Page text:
4 members of the Prosecution team? Could you be back,
5 please, at 2.15?
6 --- Luncheon recess taken at 12.47 p.m.
1 --- On resuming at 2.17 p.m.
2 JUDGE MAY: Yes, Mr. Kovacic.
3 MR. KOVACIC: Thank you, Your Honour.
4 MR. KOVACIC: [Interpretation]
5 Q. Witness L, we left off at the question, if
6 you will recall, whether there were any extremists on
7 the Muslim side.
8 A. It would be stupid to say that there are no
9 extremists in some ethnic groups. It is just the way
10 they are indoctrinated. Are you putting out fires with
11 water or gasoline? So that, in a way, is the answer to
12 your question.
13 Q. Can you tell me, you mentioned Mr. Ivica
14 Santic, as far as I know, he was a good friend of
16 A. I considered him to have been a good friend
17 of mine.
18 Q. There was a story that at one point, he hid
19 you in his house in order to protect you from these
21 A. In fact, others interpreted it that way. We
22 had some conversations and talks. His house was about
23 50 to 100 metres away from where I lived there, and I
24 went over there, I spent the night, in order to have a
25 lengthy conversation, so we could do something. This
1 was this period in October.
2 Q. Can I infer from that that both of you, as
3 men and as politicians, cooperated and looked for
5 A. At that time, yes, I believe that was the
6 case, in 1992. I made an effort and I believe he did
7 make an effort too.
8 Q. Thank you. When you gave evidence, you
9 mentioned, with respect to your detention in the cinema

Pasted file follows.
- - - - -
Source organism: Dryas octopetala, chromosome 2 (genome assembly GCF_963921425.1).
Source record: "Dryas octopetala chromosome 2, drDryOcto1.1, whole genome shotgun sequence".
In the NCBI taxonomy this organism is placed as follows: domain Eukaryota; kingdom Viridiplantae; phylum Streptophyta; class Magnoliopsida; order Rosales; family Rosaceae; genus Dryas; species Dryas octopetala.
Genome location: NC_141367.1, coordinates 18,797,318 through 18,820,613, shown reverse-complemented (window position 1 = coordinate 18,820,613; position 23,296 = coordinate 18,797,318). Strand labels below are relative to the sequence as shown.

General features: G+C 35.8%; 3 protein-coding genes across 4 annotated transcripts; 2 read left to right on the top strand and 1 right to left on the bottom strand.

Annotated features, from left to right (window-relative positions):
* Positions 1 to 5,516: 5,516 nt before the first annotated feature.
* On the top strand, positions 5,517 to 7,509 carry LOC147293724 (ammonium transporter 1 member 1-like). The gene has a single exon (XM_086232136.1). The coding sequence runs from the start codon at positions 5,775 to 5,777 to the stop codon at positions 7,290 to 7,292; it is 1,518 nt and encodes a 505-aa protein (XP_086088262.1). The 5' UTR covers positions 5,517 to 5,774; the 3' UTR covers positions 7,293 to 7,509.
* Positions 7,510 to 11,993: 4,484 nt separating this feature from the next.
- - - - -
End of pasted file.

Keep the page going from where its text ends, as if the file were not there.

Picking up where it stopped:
10 building, certain HVO persons. Anto Kovac, called
11 Zabac, and Ratko Nuk, who were bodyguards or escorts of
12 Cerkez, they were members of the military police;
14 A. I assume so.
15 Q. Did you perhaps notice any insignia which
16 would identify them as military policemen or just the
17 fact --
18 A. I'm afraid that I did not pay attention to
19 any details. It is possible that that was the case.
20 Q. Thank you. You also said that you don't know
21 any details about the internal organisation structure
22 of the army, the HVO or the BH army.
23 A. I may have known a little bit more about the
24 BH army.
25 Q. Would you agree with me that within the HVO,
1 there are different units?
2 A. Probably. I guess. Probably.
3 Q. Do you agree with me that in the Vitez area,
4 in late 1992 and during the conflict which started in
5 1993, there were also units present which had come from
6 outside of Vitez?
7 A. I did receive such information.
8 Q. Thank you. You mentioned previously, and I
9 would like to verify that, that Mario Cerkez was the
10 HVO commander in May of 1992. Did you have in mind
11 that he was one of the key people in the HVO in 1992,
12 and do you know his precise position?
13 A. It is hard for me to place him in this
14 hierarchy, where he was inside the HVO. I don't know
15 what importance he was. I don't know whether he was
16 the fifth or sixth in rank, or second or third. I know
17 he was not the first. That, I know.
18 Q. Can we clarify this a bit further, please?
19 By your position, did you attend the crisis staff
21 A. Yes. They were held in the municipality and
22 this is where I worked.
23 Q. In 1992, did Mario Skopljak come there as a
24 representative of the military component of the HVO, to
25 those meetings?
1 A. In this initial phase, these armed forces --
2 that is, not the TO. This was not in 1991; this was in
3 1992, maybe in April 1992, maybe even March 1992.
4 Perhaps it was March. We had representatives of the
5 Patriotic League as members of the crisis staff.
6 Q. At that time, did this military component of
7 the HVO have the name of HVO headquarters? Do you know
9 A. I really don't recall that. I really don't
11 Q. But could you confirm that Mario Skopljak did
12 attend those meetings in that period?
13 A. Yes.
14 Q. And you are unable to say what his position
16 A. No, not precisely. I know that he
17 represented the HVO. I don't know which component.
18 The Patriotic League and the HVO at that time, in
19 January, February, and March, they were not legitimate
20 at that time yet.